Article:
Since its founding in 1934, the Orchestre symphonique de Montréal has distinguished itself as a leader in the orchestral life of Canada and Quebec. A cultural ambassador of the highest order, the [...]
Beethoven 9 Symphonies: O Mensch, gib acht! Between the Enlightenment and Revolution (6 CD)
They spoke about it
A “new path” to a new humanity
Introduction by Kent Nagano
When we speak of “classical” music nowadays, and especially when we refer to composers such as Joseph Haydn, Wolfgang Amadeus Mozart and Ludwig van Beethoven, the image easily forms of a cultural golden age. This image is all the stronger for the names of the great artists in literature and painting that spring to mind – so many as to render that age almost surpassingly brilliant. But take a closer look at those times, especially the years from about 1800 to 1830, the period when Beethoven was working on his major compositions, and the image that presents itself is anything but “golden”.
Those years were a time of intellectual, social and political upheaval. Years in which the French Revolution of 1789 and its aftermath of terror and bloodshed threw all Europe into turmoil. Years when the coming of Napoleon Bonaparte offered a beacon of hope to the world, only to plunge it once again into war and repression, leaving people in deep misery and confusion before the face of things to come. A new interplay of forces evolved on many different levels. The political order of Europe was again realigned, and the old relationships and interests which had seemed relegated to the past were restored. The idea of national identity was developing its own dynamics, with consequences impossible to foresee at the time. The interplay of internal social forces and the new order in Europe created significant changes in people’s experience and values, and formed a new image in the contemporary consciousness, based on themes inherited from the Enlightenment – liberty, progress, self-determination, fighting spirit and responsibility, human dignity and happiness – apprehended afresh in a new image of humanity and a new representation of society and the world.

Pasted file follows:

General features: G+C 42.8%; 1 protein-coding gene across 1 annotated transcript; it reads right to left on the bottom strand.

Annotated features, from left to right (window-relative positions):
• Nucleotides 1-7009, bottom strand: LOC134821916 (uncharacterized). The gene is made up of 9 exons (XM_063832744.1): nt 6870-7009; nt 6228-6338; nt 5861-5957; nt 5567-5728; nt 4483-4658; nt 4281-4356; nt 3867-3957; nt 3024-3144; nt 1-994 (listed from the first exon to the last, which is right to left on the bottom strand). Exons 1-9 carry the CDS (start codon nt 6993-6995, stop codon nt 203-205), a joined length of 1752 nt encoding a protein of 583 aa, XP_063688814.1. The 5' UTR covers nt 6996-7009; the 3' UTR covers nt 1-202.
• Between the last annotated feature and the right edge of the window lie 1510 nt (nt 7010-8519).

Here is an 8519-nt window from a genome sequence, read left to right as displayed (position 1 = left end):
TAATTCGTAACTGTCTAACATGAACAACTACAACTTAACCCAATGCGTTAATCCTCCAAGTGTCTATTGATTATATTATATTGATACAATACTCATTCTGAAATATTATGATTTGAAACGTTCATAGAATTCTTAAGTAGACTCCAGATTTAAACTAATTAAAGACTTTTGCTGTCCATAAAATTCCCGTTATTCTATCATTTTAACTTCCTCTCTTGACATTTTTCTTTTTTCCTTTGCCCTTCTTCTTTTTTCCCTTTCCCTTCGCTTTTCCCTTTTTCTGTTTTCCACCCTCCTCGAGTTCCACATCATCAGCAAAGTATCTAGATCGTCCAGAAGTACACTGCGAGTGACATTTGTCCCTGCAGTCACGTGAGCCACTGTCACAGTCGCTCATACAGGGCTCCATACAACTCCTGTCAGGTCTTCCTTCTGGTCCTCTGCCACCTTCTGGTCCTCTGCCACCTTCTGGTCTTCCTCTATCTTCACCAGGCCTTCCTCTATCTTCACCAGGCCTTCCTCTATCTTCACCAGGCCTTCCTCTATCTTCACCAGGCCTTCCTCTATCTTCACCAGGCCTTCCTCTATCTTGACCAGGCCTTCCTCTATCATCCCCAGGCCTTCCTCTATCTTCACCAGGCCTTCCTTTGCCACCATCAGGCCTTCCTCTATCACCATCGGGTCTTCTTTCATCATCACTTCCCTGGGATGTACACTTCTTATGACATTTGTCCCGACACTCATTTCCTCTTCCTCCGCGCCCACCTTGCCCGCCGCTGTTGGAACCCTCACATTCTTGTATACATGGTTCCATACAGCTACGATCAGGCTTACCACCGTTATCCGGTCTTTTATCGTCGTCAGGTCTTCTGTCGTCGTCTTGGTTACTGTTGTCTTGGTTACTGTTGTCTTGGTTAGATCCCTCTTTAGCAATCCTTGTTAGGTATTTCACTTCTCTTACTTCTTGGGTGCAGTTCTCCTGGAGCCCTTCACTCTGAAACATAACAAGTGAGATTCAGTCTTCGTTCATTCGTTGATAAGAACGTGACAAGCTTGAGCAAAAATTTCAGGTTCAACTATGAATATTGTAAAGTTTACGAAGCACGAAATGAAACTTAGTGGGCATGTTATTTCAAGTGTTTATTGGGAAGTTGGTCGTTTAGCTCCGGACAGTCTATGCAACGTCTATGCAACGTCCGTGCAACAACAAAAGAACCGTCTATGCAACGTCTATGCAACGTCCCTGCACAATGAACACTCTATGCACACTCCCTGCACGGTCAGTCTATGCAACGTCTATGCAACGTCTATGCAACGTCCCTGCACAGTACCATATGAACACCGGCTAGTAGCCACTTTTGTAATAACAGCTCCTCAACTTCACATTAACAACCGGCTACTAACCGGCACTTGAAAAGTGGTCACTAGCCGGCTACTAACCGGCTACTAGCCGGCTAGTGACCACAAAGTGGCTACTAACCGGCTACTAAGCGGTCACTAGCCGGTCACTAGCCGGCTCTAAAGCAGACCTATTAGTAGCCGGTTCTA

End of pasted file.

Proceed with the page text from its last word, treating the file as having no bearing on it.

It was for this “new humanity” that Beethoven composed his music, and in it he saw his duty as an artist and the ultimate truth of his art. The idea of this new humanity, a new society and a new way forward, inspired him and dictated the inner programmatics of his musical thoughts even as they emerged from his pen. This is especially true of his nine symphonies. When Beethoven began his First Symphony in 1799, the symphony epitomized the generic type of complex work, in which the four movements are each defined independently in character and mood, and at the same time form a whole through their complementary musical relationships. What is so striking is that Beethoven still fundamentally adheres to the traditions established by Haydn and Mozart, always takes these as his point of departure, and then distances himself from them as far as possible. He keeps up appearances with the inherited features of
his music, but the “meanings” have changed both in detail and the works as a whole.
Beethoven composed nine symphonies, each so striking individually that it is best not to attempt a general description. With them, and in them, he endows orchestral music with new dimensions and qualities, and correspondingly new demands on the audience’s habitual ways of listening. There is reflection and sensation, a dominant constructive spirit, atmosphere and emotionality – all intertwined with a perspective that was radically new at the time.